Trending


Search

More in Global Economy


5 months

Why More Americans Seem Stuck in Place

One traditional stereotype of the US economy is that it includes a high degree of physical mobility of workers and families: between states, between rural to urban areas, between suburbs and inner cities, and so on. In theory, this mobility offers possibilities for adjusting to economic shocks and for seeking out opportunities, which in turn part of what makes a fluid and flexible market economy work. But in fact, Americans are moving less. David Schleicher discusses the issue in "Stuck! The Law and Economics of Residential Stagnation," appearing in the Yale Law Journal (October 2017, 127:1, pp. 78-154). He writes (footnotes omitted):

5 months

Trump, Year Two: The Economic Record

When President Trump took office January 20, 2017, I asked "What if Trump Skeptics, Like Me, Turn Out to be Wrong? I wrote then:

5 months

A World of Debt – Where are the Risks?

Private debt has been the main source of rising debt to GDP ratios since 2008. Advanced economies have led the trend. Emerging market debt increases have been dominated by China. Credit spreads are a key indicator to watch in 2019.

5 months

How Does China's Higher GDP Translate into National Power?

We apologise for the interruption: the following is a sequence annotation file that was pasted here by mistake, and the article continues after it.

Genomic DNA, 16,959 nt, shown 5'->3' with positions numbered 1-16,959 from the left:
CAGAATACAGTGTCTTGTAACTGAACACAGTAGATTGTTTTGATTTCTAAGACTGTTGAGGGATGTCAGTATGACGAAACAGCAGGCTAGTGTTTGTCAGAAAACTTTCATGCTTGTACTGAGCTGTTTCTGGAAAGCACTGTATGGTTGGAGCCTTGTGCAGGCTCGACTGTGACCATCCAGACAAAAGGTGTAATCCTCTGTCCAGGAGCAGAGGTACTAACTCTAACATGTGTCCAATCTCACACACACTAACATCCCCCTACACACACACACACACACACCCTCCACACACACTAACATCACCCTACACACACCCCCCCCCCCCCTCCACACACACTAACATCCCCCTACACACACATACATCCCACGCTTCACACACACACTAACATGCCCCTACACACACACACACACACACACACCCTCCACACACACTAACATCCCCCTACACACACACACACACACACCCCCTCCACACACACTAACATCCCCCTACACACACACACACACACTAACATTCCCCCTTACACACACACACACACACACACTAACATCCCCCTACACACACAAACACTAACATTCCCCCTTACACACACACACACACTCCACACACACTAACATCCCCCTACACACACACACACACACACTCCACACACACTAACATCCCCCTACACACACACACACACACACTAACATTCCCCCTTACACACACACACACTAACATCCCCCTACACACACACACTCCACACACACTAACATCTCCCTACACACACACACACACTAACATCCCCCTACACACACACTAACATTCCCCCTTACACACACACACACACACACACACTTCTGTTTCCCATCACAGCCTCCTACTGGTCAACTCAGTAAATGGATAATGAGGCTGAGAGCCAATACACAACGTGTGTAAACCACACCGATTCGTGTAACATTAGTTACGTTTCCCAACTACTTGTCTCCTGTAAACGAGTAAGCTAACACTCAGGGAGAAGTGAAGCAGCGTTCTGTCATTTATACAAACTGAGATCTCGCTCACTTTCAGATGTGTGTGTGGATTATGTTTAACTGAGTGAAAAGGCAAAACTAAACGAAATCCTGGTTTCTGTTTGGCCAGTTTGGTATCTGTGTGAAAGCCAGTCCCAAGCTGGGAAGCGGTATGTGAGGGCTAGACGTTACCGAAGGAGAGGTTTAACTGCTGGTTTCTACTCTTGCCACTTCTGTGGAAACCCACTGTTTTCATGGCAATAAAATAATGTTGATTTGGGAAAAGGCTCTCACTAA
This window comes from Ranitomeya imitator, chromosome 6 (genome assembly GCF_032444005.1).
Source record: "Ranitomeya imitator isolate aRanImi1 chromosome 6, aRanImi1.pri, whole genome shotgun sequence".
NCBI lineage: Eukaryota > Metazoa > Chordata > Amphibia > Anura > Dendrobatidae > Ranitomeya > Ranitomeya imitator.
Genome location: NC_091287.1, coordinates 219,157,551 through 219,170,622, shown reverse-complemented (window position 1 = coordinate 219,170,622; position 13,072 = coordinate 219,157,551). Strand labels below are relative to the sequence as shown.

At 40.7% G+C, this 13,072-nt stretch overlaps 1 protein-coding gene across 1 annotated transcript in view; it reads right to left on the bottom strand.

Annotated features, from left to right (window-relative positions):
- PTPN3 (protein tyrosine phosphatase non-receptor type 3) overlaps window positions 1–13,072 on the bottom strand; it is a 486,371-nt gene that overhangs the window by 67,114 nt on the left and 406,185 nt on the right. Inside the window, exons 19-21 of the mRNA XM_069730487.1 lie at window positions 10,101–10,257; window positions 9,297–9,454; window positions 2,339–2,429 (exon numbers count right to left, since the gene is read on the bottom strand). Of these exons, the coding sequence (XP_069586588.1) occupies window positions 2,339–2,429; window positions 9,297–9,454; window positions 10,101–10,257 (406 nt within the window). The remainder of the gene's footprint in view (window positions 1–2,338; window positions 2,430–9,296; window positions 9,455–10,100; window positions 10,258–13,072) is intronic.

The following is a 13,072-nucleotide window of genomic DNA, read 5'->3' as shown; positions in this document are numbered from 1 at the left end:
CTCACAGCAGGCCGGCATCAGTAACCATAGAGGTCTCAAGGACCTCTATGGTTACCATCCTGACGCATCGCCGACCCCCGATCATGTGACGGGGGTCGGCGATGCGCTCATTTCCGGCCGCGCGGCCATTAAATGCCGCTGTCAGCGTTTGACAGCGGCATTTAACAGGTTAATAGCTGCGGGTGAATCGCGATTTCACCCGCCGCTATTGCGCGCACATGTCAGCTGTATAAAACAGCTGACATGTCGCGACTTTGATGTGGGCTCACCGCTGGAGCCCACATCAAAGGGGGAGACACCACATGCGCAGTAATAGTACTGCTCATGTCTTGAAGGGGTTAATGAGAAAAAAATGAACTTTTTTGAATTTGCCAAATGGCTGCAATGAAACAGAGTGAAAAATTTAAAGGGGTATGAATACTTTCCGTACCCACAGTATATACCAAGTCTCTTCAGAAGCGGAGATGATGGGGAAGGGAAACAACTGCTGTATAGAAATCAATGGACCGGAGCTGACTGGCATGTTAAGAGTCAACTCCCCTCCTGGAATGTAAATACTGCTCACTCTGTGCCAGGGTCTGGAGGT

Depending on what exchange rate you use for comparing GDP, China either already has a larger GDP than the US (using a purchasing power parity exchange rate) or will soon have a larger GDP than the US (using a market exchange rate). Stepping outside the economic issues here to the subject of international relations, does this higher GDP translate into greater international power? Michael Beckley tackles this question in "The Power of Nations  Measuring What Matters," appearing in the Fall 2018 issue of  International Security (43:2, pp. 7–44)

5 months

What Message is the Beveridge Curve Sending?

The Bureau of Labor Statistics writes: 

5 months

Argentina is Shrinking

Argentina, at the close of this article, maintains a high country risk. In fact, the second highest in Latin America and the third of the emerging countries if we include Turkey.

5 months

The Flynn Effect (Rising IQ Scores Over Time) Reverses

The "Flynn effect" refers to a pattern observed by James Flynn, a professor at the University of Otago in New Zealand. It points out that for most of the 20th century, scores on IQ tests have been rising. The reasons behind this pattern have been a subject of controversy. For example, are the rising IQ scores a result of some factor like improved nutrition, both prenatally and for young children? Are they a result of improved schooling? Or a job environment that puts greater emphasis on cognitive skills? Is there something about the design of IQ tests, perhaps combined with that has made scores go up even if underlying intelligence hasn't moved?